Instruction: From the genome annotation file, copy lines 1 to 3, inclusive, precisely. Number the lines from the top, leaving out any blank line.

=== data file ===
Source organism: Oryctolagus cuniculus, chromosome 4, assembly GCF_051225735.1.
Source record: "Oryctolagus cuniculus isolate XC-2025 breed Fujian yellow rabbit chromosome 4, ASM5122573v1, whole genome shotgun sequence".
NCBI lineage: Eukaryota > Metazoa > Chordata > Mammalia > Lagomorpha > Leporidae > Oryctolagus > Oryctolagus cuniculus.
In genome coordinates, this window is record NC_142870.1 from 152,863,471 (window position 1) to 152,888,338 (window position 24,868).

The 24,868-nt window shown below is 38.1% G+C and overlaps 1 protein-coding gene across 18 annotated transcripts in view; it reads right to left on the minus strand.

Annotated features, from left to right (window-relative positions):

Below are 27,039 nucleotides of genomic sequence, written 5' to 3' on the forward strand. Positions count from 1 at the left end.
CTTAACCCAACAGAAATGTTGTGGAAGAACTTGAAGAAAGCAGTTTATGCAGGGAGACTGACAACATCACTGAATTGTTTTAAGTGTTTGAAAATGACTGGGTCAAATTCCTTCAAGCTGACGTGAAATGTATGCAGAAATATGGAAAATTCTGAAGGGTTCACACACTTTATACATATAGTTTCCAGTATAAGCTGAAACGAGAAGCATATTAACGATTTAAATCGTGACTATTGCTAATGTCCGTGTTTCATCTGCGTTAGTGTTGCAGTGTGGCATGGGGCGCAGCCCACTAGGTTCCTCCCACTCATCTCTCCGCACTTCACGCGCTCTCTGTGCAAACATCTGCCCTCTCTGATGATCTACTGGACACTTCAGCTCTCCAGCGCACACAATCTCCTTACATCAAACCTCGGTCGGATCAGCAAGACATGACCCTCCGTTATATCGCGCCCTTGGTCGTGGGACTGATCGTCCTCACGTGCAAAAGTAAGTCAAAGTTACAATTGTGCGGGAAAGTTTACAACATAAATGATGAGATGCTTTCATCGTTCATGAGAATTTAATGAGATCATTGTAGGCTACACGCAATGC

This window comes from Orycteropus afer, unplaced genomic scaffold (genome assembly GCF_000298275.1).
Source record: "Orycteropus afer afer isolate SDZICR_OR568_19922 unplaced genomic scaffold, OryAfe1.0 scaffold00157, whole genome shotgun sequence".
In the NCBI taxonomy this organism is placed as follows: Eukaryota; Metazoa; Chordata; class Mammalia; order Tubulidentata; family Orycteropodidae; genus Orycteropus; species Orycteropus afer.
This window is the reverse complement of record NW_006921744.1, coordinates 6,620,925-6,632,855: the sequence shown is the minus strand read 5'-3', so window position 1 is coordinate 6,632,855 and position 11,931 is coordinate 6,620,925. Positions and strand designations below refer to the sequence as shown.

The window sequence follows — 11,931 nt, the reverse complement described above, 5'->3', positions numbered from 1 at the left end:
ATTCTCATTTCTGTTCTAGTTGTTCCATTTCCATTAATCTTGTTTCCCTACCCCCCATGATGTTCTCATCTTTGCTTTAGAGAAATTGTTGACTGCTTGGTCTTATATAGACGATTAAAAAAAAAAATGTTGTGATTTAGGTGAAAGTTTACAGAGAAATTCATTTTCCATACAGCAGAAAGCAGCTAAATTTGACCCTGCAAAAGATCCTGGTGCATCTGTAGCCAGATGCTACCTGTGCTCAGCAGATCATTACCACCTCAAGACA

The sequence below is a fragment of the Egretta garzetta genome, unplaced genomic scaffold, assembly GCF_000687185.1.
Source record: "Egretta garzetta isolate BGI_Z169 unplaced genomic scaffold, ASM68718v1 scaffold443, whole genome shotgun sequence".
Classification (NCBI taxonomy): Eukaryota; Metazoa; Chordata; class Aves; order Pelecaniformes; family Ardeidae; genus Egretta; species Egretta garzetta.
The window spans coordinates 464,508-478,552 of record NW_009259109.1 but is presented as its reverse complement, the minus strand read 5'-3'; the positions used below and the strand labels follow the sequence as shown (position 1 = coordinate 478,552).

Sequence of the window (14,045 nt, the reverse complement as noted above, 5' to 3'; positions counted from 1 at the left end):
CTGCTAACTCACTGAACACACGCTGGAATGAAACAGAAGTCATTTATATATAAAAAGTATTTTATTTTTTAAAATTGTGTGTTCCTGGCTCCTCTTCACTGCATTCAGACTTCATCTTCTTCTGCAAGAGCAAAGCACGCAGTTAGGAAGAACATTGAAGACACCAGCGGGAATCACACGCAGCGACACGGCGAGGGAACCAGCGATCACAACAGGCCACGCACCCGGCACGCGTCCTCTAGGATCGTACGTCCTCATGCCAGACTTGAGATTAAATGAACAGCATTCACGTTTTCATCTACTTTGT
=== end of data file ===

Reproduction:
Source organism: Oryctolagus cuniculus, chromosome 4, assembly GCF_051225735.1.
Source record: "Oryctolagus cuniculus isolate XC-2025 breed Fujian yellow rabbit chromosome 4, ASM5122573v1, whole genome shotgun sequence".
NCBI lineage: Eukaryota > Metazoa > Chordata > Mammalia > Lagomorpha > Leporidae > Oryctolagus > Oryctolagus cuniculus.